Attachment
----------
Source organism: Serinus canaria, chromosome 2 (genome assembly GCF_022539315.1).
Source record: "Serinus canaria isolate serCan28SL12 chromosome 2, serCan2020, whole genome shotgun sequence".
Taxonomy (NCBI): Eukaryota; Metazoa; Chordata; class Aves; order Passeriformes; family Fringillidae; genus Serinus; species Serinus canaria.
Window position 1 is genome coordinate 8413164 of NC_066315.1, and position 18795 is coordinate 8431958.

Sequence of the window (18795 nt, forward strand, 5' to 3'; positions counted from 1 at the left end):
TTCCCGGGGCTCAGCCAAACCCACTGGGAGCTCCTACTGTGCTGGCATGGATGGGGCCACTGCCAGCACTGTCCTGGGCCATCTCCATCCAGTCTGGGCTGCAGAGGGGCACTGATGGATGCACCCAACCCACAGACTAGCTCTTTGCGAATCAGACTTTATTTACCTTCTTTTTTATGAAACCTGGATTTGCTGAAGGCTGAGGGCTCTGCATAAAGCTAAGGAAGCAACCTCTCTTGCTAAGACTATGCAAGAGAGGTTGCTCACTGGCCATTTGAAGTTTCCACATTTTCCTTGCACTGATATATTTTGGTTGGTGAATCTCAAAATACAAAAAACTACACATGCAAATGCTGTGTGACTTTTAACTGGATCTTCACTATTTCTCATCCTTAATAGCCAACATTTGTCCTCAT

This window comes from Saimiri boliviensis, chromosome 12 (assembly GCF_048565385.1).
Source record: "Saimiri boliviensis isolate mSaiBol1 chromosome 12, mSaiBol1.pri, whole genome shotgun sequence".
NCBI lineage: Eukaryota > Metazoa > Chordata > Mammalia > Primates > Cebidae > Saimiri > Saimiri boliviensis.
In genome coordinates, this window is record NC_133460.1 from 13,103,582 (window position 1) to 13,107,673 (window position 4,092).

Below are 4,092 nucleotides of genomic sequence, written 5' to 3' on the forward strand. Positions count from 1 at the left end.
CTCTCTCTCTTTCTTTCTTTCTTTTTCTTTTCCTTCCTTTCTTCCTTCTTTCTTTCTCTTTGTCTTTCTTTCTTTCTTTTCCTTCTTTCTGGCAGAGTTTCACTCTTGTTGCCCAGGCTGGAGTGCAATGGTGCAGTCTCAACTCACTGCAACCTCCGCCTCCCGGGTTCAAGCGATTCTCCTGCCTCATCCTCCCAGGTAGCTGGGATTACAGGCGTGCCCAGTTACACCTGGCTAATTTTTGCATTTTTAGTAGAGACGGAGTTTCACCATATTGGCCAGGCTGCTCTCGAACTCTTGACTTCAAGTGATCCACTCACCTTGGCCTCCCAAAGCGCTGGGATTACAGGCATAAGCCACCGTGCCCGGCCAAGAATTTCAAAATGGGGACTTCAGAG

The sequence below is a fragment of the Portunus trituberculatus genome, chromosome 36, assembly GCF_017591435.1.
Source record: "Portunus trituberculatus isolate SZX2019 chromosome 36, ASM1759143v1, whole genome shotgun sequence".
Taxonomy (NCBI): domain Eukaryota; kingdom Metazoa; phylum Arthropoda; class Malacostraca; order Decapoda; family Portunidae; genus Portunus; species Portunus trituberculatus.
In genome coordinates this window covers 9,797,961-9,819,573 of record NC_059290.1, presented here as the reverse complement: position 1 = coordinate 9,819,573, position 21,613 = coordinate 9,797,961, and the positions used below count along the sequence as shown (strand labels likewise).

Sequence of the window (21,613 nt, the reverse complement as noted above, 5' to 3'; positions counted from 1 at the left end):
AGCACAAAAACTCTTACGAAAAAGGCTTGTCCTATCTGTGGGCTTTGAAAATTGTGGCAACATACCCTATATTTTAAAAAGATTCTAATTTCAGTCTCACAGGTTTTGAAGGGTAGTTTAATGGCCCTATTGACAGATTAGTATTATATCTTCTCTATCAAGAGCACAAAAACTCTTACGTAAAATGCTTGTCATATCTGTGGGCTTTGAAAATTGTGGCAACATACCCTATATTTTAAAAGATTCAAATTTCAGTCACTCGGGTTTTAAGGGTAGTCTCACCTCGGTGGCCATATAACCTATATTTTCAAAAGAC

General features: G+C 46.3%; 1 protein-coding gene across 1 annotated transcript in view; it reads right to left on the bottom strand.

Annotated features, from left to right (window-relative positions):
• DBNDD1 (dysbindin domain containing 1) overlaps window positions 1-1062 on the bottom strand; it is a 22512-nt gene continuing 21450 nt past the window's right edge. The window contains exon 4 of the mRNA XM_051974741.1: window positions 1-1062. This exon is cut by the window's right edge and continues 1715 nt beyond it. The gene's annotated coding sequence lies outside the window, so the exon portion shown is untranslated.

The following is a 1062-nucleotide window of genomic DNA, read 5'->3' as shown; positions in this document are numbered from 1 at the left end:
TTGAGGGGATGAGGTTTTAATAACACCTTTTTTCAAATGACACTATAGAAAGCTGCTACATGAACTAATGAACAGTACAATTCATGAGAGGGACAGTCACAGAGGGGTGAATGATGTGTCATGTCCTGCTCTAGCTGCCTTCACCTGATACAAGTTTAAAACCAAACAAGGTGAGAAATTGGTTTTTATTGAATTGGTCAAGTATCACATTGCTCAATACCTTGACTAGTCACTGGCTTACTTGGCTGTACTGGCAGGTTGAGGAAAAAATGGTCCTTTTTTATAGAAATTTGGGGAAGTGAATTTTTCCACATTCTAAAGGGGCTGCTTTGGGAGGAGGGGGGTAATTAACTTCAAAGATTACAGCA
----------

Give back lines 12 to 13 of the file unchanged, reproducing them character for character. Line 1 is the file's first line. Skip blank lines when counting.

CTCTCTCTCTTTCTTTCTTTCTTTTTCTTTTCCTTCCTTTCTTCCTTCTTTCTTTCTCTTTGTCTTTCTTTCTTTCTTTTCCTTCTTTCTGGCAGAGTTTCACTCTTGTTGCCCAGGCTGGAGTGCAATGGTGCAGTCTCAACTCACTGCAACCTCCGCCTCCCGGGTTCAAGCGATTCTCCTGCCTCATCCTCCCAGGTAGCTGGGATTACAGGCGTGCCCAGTTACACCTGGCTAATTTTTGCATTTTTAGTAGAGACGGAGTTTCACCATATTGGCCAGGCTGCTCTCGAACTCTTGACTTCAAGTGATCCACTCACCTTGGCCTCCCAAAGCGCTGGGATTACAGGCATAAGCCACCGTGCCCGGCCAAGAATTTCAAAATGGGGACTTCAGAG

The sequence below is a fragment of the Portunus trituberculatus genome, chromosome 36, assembly GCF_017591435.1.